JERUSALEM (AP) — Israel’s president Tuesday called on Prime Minister Benjamin Netanyahu’s coalition to seek dialogue and compromise after it pushed ahead with a controversial judicial overhaul in a turbulent parliamentary session overnight.
Isaac Herzog said it was a “difficult morning” following the late-night parliamentary vote that saw two contentious pieces of legislation pass a preliminary hurdle.
The legislation is part of sweeping changes proposed by the government that have prompted vocal criticism in Israel and abroad, drawn tens of thousands of protesters to the streets and spooked investors and financial markets.
On Tuesday, the dollar gained over 2% against the shekel, continuing a monthlong slide that has seen the Israeli currency lose over 5% of its value against the dollar. Several Israeli companies have said they are withdrawing money from the country, while Israeli newspapers have reported even larger withdrawals of cash as investors have grown jittery about the business climate.
Critics say the judicial overhaul underway will concentrate power in the hands of the ruling coalition in Israel’s parliament, the Knesset, and erode the democratic system of checks and balances.
Netanyahu and his allies insist the changes will better curb an overly powerful Supreme Court.
“Many citizens across Israeli society, many people who voted for the coalition, are fearful for national unity,” Herzog said at a conference organized by the Yedioth Ahronoth newspaper. He urged Netanyahu and his allies to enable dialogue to reach a consensus on judiciary reform.
Late on Tuesday, Netanyahu issued an appeal for dialogue, saying he believed that the gaps could be reduced or closed. “Let’s talk, here and now, without preconditions or excuses, so together we can achieve a broad agreement for the good of all citizens of Israel,” he said.
His critics have called on Netanyahu to freeze the legislation and start negotiations. Opposition leader Yair Lapid mocked the premier’s appeal.
“Citizens of Israel, I have no pleasant way to say this: Prime Minister Netanyahu is lying,” Lapid said in a statement. “We have been trying to hold talks with them for many weeks.”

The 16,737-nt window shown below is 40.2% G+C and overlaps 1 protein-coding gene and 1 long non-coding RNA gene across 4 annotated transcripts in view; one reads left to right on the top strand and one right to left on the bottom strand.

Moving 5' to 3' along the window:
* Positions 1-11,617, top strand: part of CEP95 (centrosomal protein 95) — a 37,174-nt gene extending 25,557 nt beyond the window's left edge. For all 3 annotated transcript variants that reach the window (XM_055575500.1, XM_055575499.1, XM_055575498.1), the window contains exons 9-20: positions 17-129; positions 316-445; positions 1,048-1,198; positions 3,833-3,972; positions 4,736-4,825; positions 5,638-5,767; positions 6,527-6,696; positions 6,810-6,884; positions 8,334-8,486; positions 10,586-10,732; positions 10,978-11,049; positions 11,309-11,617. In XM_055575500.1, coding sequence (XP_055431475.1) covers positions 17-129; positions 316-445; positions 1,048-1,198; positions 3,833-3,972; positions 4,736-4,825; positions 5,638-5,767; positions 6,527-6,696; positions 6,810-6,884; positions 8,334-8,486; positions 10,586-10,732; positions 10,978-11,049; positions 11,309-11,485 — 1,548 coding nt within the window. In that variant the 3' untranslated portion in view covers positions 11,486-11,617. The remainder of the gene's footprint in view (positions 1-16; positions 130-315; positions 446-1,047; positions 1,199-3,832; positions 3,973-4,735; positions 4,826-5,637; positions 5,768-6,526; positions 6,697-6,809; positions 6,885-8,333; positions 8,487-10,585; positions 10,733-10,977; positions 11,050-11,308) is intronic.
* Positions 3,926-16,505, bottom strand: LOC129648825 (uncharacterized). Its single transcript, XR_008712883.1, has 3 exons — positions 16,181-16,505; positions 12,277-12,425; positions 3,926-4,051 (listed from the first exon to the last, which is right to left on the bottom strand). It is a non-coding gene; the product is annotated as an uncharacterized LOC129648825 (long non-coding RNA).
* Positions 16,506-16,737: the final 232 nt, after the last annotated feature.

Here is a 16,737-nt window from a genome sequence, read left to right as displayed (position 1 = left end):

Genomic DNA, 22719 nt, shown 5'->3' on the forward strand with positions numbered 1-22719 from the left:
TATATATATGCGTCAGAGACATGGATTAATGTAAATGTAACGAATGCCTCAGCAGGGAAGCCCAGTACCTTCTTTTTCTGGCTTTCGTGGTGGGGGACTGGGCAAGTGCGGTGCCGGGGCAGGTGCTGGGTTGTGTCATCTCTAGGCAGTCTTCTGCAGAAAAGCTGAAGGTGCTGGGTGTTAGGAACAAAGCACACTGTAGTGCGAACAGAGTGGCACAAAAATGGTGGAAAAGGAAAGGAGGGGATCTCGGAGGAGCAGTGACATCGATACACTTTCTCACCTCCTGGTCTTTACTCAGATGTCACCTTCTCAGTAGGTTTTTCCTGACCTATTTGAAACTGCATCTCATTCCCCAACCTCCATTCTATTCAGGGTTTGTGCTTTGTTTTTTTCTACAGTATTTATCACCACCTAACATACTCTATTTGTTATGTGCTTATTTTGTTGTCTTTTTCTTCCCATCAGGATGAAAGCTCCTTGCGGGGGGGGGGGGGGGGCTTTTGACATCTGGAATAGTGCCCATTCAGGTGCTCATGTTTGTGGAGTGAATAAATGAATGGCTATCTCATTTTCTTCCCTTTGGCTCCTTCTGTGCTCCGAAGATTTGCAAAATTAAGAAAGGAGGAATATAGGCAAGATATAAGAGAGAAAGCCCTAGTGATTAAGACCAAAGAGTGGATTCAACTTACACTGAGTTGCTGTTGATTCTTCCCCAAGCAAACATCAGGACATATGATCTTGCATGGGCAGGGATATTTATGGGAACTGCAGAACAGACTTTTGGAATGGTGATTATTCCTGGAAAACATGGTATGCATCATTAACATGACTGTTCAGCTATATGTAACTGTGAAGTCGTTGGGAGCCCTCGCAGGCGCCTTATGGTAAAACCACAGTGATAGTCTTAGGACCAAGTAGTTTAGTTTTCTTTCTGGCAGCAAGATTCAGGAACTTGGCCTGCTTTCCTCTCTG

Herzog’s remarks came the morning after tens of thousands of Israelis protested outside the parliament ahead of the vote, the second mass demonstration in Jerusalem in recent weeks.
Israeli Palestinians, a minority that may have the most to lose by the overhaul, have mostly stayed on the sidelines, due to discrimination they face at home and Israel’s ongoing 55-year occupation of their Palestinian brethren in the West Bank.
After more than seven hours of debate that dragged on after midnight, Netanyahu and his allies passed two clauses in the package of proposed changes that seek to weaken the country’s Supreme Court and further empower ruling parliamentary coalitions.
With a 63-47 vote, the Knesset approved measures that give the governing coalition control over judicial appointments and curtail the Supreme Court’s ability to review the legality of major legislation known as “Basic Laws.” The bills still require two additional readings in parliament to pass into law.
Also planned are proposals that would give the parliament the power to overturn Supreme Court rulings and control the appointment of government legal advisers. The advisers currently are professional civil servants and critics say the new system would politicize government ministries.
The United States has called for restraint, and on Tuesday, the United Nations human rights chief called on Israel “to pause the proposed legislative changes and open them up for wider debate and reflection.”
“Such issues at the heart of rule of law deserve the fullest consideration in order to ensure that any changes promote, rather than diminish, the ability of the judiciary — and other branches of Government — to protect the rights of all people in Israel,” Volker Türk, the U.N.’s high commissioner for human rights, said in a statement.
German Justice Minister Marco Buschmann appeared to express concerns about the Israeli plan after a two-day visit that included a meeting with the overhaul’s architect, Justice Minister Yariv Levin, and two of the people targeted by the changes, Attorney General Gali Baharav-Miara and Supreme Court President Esther Hayut.
It is “clear for me that we must fundamentally protect and strengthen the institutions of our liberal democracies,” Bushmann said in a statement, “because fundamental rights are, by their nature, minority rights and the majority must never have the last word.”
According to a survey by the Israel Democracy Institute think tank published Tuesday, 66% of respondents think the Supreme Court should have the authority to strike down laws incompatible with the Basic Laws, and 63% think the current system for picking judges — a panel made up of politicians, judges and attorneys — should be maintained.
Almost three-quarters of the 756 respondents — 72% — said there should be compromise between the opposing political camps about proposed judicial changes.
Herzog, who serves as the largely symbolic head of state, has tried to broker dialogue between the increasingly polarized camps and has called on Netanyahu and his allies to delay the contentious judicial overhaul.
Netanyahu’s governing coalition is made up of ultranationalist and ultra-Orthodox parties and took office in late December, after the country’s fifth parliamentary elections in less than four years. The political deadlock was largely over the long-time leader’s fitness to serve as prime minister while on trial for fraud, breach of trust and accepting bribes, charges Netanyahu has denied.
Associated Press writer Laurie Kellman contributed from Tel Aviv, Israel.
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